Wizards & Warriors is one of those games you can enjoy any time you've got an hour or two to kill. The game's premise is fairly straightforward - help Kuros gather enough gems to get through each level, then go take out the boss and save one of the many damsels in distress.
The plot is certainly not be a strong point of Wizards & Warriors, but it does have just about everything else going for it: Tight control, great level design, tons of secrets, and a great assortment of powerups to collect as you go. I would go so far as to say this is Rare's finest game.
That's right, Rare. You remember Rare. That company that made all those awesome games back in the day (like Wizards & Warriors) and then got purchased by Microsoft and hasn't made practically anything worth mentioning since? Yeah, that's them. Ignore the Acclaim logo on the front of the box - this is a classic Rare game, through and through.
One of the great things about Wizards & Warriors is that, with the exception of boss fights, when you die, you will start again exactly where you left off. The same holds true when you continue (though you DO lose all your points for continuing, so there is some incentive to the score oriented to get as far as they can on a single credit). You also have unlimited continues if you should need them. Also, there are no bottomless pits to fall in, unlike so many other games of the time. Because of these reasons, the game isn't particularly difficult with the exception of one of the of boss fights if you're underpowered, so most seasoned gamers will probably be able to beat the game with little trouble.
The levels are generally fairly large and require some exploration if you want to find all the keys and open all the chests on each level. The chests most often contain gems, and every level has a set number of gems you must collect in order to proceed, ranging anywhere from 50 to 200. Other items to be found include the Wand of Wonder (which shoots out a freezing ray), the Potion of Levitation (which allows Kuros to get an extra few inches off the ground before making a jump), the Boots of Force (powerful boots that can be used to open locked chests, or deal 3 damage to enemies at close range) and quite a few more.
There are a couple items that are extremely useful throughout the game, but are only available in certain levels: The Feather of Feather Fall in Stage 2 and the Battle Axe of Agor in Stage 3. They're fairly difficult to get to, but well worth it, as the Axe does twice as much damage as the standard throwing dagger, and the Feather makes landing difficult jumps much easier.
It's always fun to find secrets in games like this where there's such a large focus on exploration, and Wizards & Warriors has three different kinds of secrets. First off, there are hidden gems which function sort of like a Super Mario Bros. coin block (you keep jumping and bumping to collect gems until they run out). Secondly, there are hidden doors that you can find, which take you to rooms filled with gems, and a much needed respite from the constant danger outside. And lastly, there are certain spots you can stand or jump at which will cause a treasure to come out of the ground. You get no gems for this last kind of secret, but they are worth lots of points!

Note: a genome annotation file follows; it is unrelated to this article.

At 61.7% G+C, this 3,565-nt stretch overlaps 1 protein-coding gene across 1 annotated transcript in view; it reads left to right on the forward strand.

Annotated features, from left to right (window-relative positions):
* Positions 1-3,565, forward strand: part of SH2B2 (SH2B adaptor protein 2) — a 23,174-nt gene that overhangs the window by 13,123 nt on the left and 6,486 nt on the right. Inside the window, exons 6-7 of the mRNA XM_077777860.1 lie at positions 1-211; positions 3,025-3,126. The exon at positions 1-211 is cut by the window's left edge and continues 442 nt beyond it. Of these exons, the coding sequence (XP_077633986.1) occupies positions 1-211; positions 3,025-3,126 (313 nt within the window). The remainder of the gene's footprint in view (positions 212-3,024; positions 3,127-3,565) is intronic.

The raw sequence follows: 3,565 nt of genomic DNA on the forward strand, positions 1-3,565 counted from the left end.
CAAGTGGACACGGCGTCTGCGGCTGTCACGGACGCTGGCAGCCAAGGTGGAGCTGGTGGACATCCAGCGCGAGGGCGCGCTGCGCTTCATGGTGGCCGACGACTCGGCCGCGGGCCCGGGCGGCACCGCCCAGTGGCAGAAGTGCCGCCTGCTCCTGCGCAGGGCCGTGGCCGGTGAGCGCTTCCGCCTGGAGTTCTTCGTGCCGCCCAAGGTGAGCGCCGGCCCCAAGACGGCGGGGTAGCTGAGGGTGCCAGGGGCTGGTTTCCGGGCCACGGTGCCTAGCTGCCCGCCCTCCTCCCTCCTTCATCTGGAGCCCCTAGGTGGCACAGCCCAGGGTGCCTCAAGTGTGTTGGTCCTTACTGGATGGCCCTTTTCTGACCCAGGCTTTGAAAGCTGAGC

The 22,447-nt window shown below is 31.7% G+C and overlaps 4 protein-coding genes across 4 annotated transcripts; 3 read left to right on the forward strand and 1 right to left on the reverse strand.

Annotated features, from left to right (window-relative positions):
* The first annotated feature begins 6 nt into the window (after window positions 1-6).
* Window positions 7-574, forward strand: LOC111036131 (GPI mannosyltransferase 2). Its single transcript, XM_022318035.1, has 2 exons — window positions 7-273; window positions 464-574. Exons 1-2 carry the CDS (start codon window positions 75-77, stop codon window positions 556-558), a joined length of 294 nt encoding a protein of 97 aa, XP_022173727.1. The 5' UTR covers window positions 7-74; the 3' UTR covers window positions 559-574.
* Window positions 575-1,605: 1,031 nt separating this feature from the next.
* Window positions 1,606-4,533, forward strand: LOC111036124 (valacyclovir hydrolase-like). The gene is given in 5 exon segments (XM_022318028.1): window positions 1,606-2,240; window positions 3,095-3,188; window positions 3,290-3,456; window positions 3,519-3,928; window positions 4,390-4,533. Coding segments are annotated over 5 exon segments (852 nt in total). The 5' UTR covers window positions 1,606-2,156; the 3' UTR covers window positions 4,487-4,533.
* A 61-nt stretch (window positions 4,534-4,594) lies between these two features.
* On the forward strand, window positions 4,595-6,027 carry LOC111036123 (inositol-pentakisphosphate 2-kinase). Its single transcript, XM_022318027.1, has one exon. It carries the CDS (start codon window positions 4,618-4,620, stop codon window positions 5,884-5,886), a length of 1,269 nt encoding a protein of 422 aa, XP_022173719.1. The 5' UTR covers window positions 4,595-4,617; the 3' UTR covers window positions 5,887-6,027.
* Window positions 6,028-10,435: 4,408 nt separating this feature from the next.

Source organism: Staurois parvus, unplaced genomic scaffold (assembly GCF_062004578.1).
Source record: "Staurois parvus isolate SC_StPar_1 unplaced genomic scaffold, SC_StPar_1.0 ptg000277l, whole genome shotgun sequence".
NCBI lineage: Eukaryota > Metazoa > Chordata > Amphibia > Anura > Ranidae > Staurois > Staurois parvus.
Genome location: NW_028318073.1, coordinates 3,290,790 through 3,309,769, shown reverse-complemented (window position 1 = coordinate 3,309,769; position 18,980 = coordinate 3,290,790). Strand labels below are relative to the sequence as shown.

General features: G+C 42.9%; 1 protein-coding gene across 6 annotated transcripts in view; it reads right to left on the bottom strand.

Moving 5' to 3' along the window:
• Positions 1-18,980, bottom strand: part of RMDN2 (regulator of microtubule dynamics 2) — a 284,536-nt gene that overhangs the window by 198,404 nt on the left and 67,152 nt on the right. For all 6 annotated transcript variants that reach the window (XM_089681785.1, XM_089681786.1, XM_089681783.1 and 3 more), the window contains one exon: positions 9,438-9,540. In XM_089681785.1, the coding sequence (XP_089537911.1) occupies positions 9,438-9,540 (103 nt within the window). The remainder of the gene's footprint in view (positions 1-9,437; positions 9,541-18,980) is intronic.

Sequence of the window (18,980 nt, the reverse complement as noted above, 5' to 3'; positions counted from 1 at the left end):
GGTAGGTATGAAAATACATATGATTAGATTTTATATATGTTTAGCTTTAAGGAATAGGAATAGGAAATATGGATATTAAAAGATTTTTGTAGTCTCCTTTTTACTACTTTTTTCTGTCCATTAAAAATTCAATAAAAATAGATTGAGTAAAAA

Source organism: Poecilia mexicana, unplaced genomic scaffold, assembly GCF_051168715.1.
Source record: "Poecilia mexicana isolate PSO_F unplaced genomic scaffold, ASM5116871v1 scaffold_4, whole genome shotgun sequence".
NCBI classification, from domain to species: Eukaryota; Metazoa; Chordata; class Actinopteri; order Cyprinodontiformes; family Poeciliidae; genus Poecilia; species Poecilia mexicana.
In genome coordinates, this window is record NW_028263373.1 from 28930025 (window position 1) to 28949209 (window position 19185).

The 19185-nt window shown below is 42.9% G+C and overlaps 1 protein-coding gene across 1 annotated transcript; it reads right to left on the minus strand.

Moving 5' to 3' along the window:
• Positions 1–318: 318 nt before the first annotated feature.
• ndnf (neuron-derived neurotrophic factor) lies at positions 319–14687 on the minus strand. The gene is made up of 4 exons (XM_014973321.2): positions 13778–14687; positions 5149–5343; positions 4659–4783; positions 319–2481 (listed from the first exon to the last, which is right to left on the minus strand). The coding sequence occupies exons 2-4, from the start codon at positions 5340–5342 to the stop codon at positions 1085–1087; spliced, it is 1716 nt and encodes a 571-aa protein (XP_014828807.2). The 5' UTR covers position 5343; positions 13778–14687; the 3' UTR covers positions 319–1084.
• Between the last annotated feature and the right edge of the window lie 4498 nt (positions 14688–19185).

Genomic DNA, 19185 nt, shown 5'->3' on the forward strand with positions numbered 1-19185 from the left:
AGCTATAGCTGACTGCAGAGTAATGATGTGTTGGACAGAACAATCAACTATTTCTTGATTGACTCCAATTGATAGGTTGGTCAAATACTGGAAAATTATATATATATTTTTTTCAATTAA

There are two major bugs in the game that push it a little further from perfection, though. First off, in stage four (the massive purple cave level), there's a bit of meat sitting in a little alcove where you can't quite jump (it is directly to the right of the chest containing the perfectly useless Cloak of Darkness). However, if you have a speed potion activated, you can manage to get in there with some effort. If you keep moving to the right (through the wall as you can see in one of the review screenshots) and fall as far right as you can, you'll fall into an area where the game will crash, forcing you to reset.
The second bug isn't game-crashing, thankfully. It's more of an oddity than anything else. On the second forest level, if you go all the way to the far left end of the of the forest, turn and face right, and then rapidly activate and deactivate your Levitation power, you'll slowly inch backwards off the left of the screen and wind up in the first forest area (the very first level). When you beat the boss of this level (again), you'll notice that you've saved the damsel you would have saved in the second forest. If you then beat the second level again, you'll win the game and you never have to worry about the pesky skeleton boss or climbing the castle wall at all. And it makes clearing the game on one credit a whole lot easier.
Both of these bugs pretty much require you to know what you're trying to do, though, so it's very easy to avoid them and they would never interfere with a normal playthrough of the game.
It's easy, it's short, and the title is misleading (there appears to be only one Wizard in the game, not the several you'd expect when the plural "Wizards" is in the title) but despite its drawbacks, Wizards & Warriors is one of my favorite NES games. And like a great movie, it keeps me coming back every so often to run through it yet another time.